TON - March 2017, Vol 10, No 2

Surviving cancer is the start of a new journey for many individuals. Cancer survivors face a multitude of challenges, including prevention of new and recurrent cancers; interventions for illnesses secondary to cancer and its treatment; concerns related to employment, insurance, and disability; and coordination between specialists and primary care providers. Read More ›

Noteworthy Numbers: Thyroid Cancer
Thyroid cancer represents only 3.8% of new cancer cases annually in the United States, but occurs approximately 3 times as often in women as in men. Read More ›

What to expect in this month's issue of The Oncology Nurse APN/PA Read More ›

A Direct Access Screening Colonoscopy (DASC) program at Advocate Illinois Masonic Medical Center in Chicago was found to increase the overall screening rate for colorectal cancer (CRC) by almost 100% without excess complications. Read More ›

The Mass General Cancer Center is among the leading cancer care providers in the United States, and is a National Cancer Institute–designated comprehensive cancer center as part of the 7-member Harvard Medical School consortium. Read More ›

The largest study to date comparing outcomes of radiation therapy and postmastectomy breast reconstruction found higher rates of complication and failure in women who received radiation therapy and had implant reconstruction versus autologous reconstruction. Read More ›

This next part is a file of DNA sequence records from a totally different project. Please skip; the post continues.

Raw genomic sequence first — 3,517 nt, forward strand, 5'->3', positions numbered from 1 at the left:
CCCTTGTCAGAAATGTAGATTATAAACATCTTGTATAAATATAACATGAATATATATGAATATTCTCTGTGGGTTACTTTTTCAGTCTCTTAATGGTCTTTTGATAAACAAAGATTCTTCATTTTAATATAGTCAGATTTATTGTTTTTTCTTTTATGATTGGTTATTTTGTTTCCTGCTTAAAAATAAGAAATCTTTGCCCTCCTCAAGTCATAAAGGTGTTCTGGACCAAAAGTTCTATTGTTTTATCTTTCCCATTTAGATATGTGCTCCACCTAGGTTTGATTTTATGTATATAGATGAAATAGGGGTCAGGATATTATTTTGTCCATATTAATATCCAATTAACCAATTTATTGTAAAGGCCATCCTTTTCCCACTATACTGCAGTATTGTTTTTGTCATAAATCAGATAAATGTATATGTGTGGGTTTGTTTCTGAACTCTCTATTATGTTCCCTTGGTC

Endocrine therapy is known to reduce breast cancer risk by 30% when used as primary prevention in women at risk for the disease, and the reduction lasts for at least 20 years. Read More ›

It is now widely known that light cigarettes are no safer than regular cigarettes and were only marketed in an attempt to undermine smokers’ wishes to quit smoking. According to Charlotta Pisinger, PhD, MPH, the tobacco industry is now using the same tactic with electronic cigarettes (e-cigarettes). Read More ›

Oncology professionals are routinely exposed to patient distress and trauma, and this may lead to a phenomenon called compassion fatigue. Read More ›

By improving chemotherapy-induced peripheral neuropathy (CIPN), administration of duloxetine may enable patients with advanced pancreatic cancer to continue their treatment regimen of gemcitabine plus nab-paclitaxel. Read More ›

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